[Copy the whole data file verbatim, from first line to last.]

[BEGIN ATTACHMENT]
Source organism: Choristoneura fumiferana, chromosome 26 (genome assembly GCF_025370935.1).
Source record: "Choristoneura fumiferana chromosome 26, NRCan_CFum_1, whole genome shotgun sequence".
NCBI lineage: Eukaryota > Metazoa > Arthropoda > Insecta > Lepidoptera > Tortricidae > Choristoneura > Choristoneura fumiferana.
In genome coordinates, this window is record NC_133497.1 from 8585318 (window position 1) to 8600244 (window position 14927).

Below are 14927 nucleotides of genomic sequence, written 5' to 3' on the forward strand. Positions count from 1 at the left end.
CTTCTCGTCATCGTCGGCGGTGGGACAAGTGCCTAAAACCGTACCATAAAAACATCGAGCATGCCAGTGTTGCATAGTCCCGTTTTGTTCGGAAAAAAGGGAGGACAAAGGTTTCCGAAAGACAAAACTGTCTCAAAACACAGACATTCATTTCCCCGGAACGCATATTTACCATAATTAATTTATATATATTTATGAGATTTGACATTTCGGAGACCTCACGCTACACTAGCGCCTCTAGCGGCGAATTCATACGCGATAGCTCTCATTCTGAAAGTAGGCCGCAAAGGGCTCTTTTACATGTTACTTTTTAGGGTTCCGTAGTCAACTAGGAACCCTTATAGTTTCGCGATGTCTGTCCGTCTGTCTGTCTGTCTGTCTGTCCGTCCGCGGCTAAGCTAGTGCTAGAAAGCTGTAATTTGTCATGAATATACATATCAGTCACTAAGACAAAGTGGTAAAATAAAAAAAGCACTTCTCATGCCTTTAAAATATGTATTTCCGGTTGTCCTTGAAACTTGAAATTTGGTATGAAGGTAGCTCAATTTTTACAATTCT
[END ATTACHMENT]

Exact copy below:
Source organism: Choristoneura fumiferana, chromosome 26 (genome assembly GCF_025370935.1).
Source record: "Choristoneura fumiferana chromosome 26, NRCan_CFum_1, whole genome shotgun sequence".
NCBI lineage: Eukaryota > Metazoa > Arthropoda > Insecta > Lepidoptera > Tortricidae > Choristoneura > Choristoneura fumiferana.
In genome coordinates, this window is record NC_133497.1 from 8585318 (window position 1) to 8600244 (window position 14927).

Below are 14927 nucleotides of genomic sequence, written 5' to 3' on the forward strand. Positions count from 1 at the left end.
CTTCTCGTCATCGTCGGCGGTGGGACAAGTGCCTAAAACCGTACCATAAAAACATCGAGCATGCCAGTGTTGCATAGTCCCGTTTTGTTCGGAAAAAAGGGAGGACAAAGGTTTCCGAAAGACAAAACTGTCTCAAAACACAGACATTCATTTCCCCGGAACGCATATTTACCATAATTAATTTATATATATTTATGAGATTTGACATTTCGGAGACCTCACGCTACACTAGCGCCTCTAGCGGCGAATTCATACGCGATAGCTCTCATTCTGAAAGTAGGCCGCAAAGGGCTCTTTTACATGTTACTTTTTAGGGTTCCGTAGTCAACTAGGAACCCTTATAGTTTCGCGATGTCTGTCCGTCTGTCTGTCTGTCTGTCTGTCCGTCCGCGGCTAAGCTAGTGCTAGAAAGCTGTAATTTGTCATGAATATACATATCAGTCACTAAGACAAAGTGGTAAAATAAAAAAAGCACTTCTCATGCCTTTAAAATATGTATTTCCGGTTGTCCTTGAAACTTGAAATTTGGTATGAAGGTAGCTCAATTTTTACAATTCT